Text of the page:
A person holding an injectable medication called ozempic

Ozempic weight-loss craze leaves diabetes drug in short supply

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A drug that many diabetics count on to regulate their blood sugar is in short supply because it’s become a viral sensation on social media, billed as a way to lose weight fast.

The problem is patients with type II diabetes count on lifesaving GLP1 drugs like Ozempic to lower their A1C blood sugar levels and regulate insulin production, says Nancy Georgekutty, MD, family and obesity medicine specialist on the medical staff at Methodist Mansfield Medical Center.

“Without their medicine, they could be at serious risk of their diabetes becoming out of control, which could lead to major cardiovascular events including heart attack, stroke, or death,” Dr. Georgekutty says.

In addition to regulating blood sugar and insulin production, semaglutides like Ozempic also slow down the digestion process and prolongs feelings of fullness. That’s how they help people lose weight and reduce hunger and food cravings.

But Ozempic, taken weekly as an injectable, has not been approved by the FDA for weight management, and there’s no guarantee that patients using it will keep the weight off once they stop using the medication.

“If users aren’t using it to help get in the habit of prioritizing portion control, they will gain everything back — along with their cravings — once they stop taking it,” Dr. Georgekutty says.

A cartoon drawing of two bodies with varying weights and arrows in between the two bodies


TikTokers regularly go viral with before-and-after videos showing off how quickly they dropped weight after using Ozempic and other GLP1s, or glucagon-like peptide 1 agonists. The #ozempic hashtag has hundreds of millions of views, and Facebook groups are sprouting up with thousands of devoted followers.

Marketers have added fuel to that fire, filling cable and streaming TV and Instagram with ads promoting the drugs — and not necessarily for managing type 2 diabetes.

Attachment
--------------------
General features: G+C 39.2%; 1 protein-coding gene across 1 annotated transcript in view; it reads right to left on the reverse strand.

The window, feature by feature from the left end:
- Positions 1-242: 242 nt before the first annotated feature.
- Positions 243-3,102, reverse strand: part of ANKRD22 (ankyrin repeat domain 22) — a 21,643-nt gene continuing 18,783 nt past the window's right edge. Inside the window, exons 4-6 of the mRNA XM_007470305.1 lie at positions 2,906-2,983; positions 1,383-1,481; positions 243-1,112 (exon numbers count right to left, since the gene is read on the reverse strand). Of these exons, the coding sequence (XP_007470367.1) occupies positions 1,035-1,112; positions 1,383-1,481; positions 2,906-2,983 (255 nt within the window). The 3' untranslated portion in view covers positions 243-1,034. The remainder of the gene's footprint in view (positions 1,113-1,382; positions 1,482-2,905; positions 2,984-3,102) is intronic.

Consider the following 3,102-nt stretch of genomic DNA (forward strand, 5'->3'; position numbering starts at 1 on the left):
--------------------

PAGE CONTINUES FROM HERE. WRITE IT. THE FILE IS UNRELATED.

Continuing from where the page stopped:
As a result, a reliable supply of these drugs has become harder to find because diabetics must compete with a much larger pool of patients. After all, it’s estimated that a third of adult Americans are overweight and 42% are considered obese.

But if that isn’t reason enough to rethink using it as a weight-loss drug, there are other drawbacks:

Woman looks at herself in a mirror while zipping up her jeans

Ozempic comes with serious potential side effects including inflammation of the pancreas, gallbladder issues, hypoglycemia, kidney problems, serious allergic reactions, and changes in vision.

Dehydration, nausea, and severe vomiting are also common enough that some physicians prescribe anti-nausea medication and laxatives or stool softeners to prevent the worst side effects.

There’s also what some are calling “Ozempic face.” Quickly losing body weight thins your face, causing a more gaunt appearance and potentially accentuating wrinkles. In other words, fat tends to be friendlier to your face than your waistline.

With GLP1 drugs in short supply and with no guarantee that insurance will pay for them, many weight management patients are resorting to online doctors and pharmacies to get them “off-label” — in other words, for an unapproved use. So they may not have a doctor advising them on their use, and that could be risky, Dr. Georgekutty says.

“You could place yourself at serious risk for adverse effects,” she warns. “Then you’ll have to see another doctor to treat your new problems.”

A needle with a hundred dollar bill inside of the syringe, with other hundred dollar bills in the background


It’s not cheap to keep up with Kim Kardashian, who is rumored to have used Ozempic to fit into a gown for the Met Gala.

A monthly prescription of Ozempic can cost upwards of $950, or about $250 a dose. And most insurance companies aren’t willing to foot that bill because weight management patients are using it off-label.

Of course, for many people, price is no object for losing weight, especially considering how much they spend obsessively buying healthy food and signing up for fitness classes and gym memberships.

There are half a dozen other medications approved by the FDA for losing weight, some (like phentermine) that tweak your appetite and others (like orlistat) that change how your body absorbs fat. Another semaglutide called Wegovy has also been approved for weight management.


Dr. Georgekutty says no drug or lose-weight-quick fad can compete with a comprehensive and sustainable approach to losing unwanted weight. That means talking to your doctor about a safe and effective diet and exercise plan.

And that is the emphasis at Methodist Mansfield’s Weight Loss and Wellness Center, which opened last summer.

“Our goal is to provide innovative and compassionate adult weight management and bariatric care,” Dr. Georgekutty says. “We analyze our patients’ psychology, consult their body composition, and provide medical consultations to come up with a lifestyle plan to help them reach their weight-loss goals.”

The idea, she says, is to “take ownership of their wellness journey,” rather than leaving weight loss to a fad that may not have lasting results.

“We partner with patients to develop a plan that empowers them,” Dr. Georgekutty says. “Our approach provides sustainable changes for our patients instead of short-termed seasonal change.”